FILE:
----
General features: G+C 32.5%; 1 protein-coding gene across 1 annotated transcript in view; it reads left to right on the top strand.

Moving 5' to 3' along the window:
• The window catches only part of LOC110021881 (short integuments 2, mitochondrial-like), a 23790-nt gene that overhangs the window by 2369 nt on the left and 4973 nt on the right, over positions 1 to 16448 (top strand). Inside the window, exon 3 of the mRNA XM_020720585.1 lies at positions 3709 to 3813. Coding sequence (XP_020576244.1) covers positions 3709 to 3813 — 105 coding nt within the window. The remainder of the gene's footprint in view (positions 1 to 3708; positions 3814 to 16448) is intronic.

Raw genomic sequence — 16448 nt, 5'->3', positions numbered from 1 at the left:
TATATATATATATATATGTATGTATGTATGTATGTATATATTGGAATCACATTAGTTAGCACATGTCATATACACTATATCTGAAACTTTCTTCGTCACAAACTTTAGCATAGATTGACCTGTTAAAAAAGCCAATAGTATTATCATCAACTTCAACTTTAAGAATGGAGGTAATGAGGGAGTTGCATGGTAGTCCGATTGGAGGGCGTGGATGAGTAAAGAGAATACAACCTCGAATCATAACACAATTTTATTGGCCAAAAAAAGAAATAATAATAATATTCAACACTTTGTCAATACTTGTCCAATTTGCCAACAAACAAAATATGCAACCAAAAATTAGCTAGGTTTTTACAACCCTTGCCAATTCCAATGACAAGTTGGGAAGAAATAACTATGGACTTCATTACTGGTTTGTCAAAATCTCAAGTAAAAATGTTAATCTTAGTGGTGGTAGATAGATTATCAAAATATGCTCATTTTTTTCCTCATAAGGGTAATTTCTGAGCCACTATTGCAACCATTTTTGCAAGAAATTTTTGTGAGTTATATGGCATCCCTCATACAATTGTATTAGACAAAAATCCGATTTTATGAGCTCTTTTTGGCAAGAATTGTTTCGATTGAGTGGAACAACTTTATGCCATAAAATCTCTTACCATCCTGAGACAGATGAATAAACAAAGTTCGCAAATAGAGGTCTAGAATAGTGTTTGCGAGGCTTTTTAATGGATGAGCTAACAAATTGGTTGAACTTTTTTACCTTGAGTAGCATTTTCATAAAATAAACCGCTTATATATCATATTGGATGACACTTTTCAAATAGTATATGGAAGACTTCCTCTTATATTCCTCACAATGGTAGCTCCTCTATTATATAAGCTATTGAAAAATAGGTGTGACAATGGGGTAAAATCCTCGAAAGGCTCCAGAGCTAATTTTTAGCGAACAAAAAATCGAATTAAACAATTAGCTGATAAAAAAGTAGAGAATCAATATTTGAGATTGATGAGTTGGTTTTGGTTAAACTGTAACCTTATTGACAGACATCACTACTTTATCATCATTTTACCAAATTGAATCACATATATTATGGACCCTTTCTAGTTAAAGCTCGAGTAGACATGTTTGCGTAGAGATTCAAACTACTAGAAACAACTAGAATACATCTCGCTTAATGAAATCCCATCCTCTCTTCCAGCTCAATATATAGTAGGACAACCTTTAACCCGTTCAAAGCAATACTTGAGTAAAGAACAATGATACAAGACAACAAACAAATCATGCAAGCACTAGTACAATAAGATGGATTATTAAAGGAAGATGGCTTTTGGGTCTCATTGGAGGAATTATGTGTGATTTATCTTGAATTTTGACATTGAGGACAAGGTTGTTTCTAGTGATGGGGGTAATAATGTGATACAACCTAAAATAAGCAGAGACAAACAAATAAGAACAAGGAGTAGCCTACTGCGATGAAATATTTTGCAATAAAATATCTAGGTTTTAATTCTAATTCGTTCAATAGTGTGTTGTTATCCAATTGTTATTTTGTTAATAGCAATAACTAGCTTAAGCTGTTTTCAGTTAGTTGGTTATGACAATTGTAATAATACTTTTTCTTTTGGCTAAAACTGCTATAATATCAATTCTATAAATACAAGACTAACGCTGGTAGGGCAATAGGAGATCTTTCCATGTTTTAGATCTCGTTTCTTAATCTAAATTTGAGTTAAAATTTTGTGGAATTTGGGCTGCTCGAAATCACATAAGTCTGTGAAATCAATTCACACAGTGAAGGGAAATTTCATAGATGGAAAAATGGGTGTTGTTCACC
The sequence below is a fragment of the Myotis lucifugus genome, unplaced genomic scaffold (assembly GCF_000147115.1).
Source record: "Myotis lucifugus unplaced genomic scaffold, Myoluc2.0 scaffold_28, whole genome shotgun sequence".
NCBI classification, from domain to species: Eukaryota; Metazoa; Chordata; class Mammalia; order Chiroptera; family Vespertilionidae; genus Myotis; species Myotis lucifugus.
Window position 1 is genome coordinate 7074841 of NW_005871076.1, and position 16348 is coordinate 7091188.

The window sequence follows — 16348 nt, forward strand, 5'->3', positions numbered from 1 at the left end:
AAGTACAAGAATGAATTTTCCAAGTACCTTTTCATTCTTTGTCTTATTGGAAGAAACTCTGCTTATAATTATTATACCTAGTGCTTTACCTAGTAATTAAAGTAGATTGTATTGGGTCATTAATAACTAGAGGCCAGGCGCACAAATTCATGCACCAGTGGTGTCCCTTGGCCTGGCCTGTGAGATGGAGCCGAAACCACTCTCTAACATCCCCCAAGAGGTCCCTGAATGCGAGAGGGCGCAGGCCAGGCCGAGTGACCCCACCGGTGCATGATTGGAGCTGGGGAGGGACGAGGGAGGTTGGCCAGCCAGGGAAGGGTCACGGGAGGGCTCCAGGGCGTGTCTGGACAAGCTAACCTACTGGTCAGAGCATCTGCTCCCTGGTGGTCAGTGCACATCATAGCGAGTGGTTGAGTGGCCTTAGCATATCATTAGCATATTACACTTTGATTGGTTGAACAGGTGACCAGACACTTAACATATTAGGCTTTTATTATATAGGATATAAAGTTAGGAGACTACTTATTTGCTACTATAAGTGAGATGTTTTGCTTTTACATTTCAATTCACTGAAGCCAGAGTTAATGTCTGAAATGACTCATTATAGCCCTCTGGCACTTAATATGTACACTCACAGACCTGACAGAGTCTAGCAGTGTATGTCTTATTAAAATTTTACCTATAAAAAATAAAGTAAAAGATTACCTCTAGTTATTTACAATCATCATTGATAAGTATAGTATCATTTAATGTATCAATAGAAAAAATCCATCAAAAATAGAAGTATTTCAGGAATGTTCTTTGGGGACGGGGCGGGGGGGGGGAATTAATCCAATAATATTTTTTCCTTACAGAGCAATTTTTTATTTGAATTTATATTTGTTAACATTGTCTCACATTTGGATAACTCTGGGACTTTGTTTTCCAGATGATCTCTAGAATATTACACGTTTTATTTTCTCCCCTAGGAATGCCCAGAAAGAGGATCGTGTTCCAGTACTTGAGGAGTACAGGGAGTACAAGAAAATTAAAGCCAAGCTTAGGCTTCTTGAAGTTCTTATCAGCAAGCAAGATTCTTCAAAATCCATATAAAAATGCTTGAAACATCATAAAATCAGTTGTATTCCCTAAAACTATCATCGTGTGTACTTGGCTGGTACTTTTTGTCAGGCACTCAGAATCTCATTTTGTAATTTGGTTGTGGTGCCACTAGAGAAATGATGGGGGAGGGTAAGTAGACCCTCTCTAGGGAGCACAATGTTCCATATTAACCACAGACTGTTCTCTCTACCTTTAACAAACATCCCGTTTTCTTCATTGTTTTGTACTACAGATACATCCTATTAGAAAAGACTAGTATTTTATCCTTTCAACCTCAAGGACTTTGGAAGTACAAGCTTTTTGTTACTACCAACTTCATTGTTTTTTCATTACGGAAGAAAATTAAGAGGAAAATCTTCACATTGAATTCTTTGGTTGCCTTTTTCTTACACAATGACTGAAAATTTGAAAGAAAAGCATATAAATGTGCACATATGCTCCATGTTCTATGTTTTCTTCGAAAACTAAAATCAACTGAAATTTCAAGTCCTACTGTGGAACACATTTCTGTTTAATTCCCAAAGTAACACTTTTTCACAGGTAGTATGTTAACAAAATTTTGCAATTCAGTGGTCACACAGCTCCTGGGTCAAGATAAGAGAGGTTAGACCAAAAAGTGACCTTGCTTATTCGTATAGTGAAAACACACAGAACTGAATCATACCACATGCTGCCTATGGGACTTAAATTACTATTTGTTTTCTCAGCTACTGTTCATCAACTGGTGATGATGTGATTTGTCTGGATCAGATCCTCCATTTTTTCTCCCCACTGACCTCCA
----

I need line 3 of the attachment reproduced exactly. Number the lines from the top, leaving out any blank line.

• The window catches only part of LOC110021881 (short integuments 2, mitochondrial-like), a 23790-nt gene that overhangs the window by 2369 nt on the left and 4973 nt on the right, over positions 1 to 16448 (top strand). Inside the window, exon 3 of the mRNA XM_020720585.1 lies at positions 3709 to 3813. Coding sequence (XP_020576244.1) covers positions 3709 to 3813 — 105 coding nt within the window. The remainder of the gene's footprint in view (positions 1 to 3708; positions 3814 to 16448) is intronic.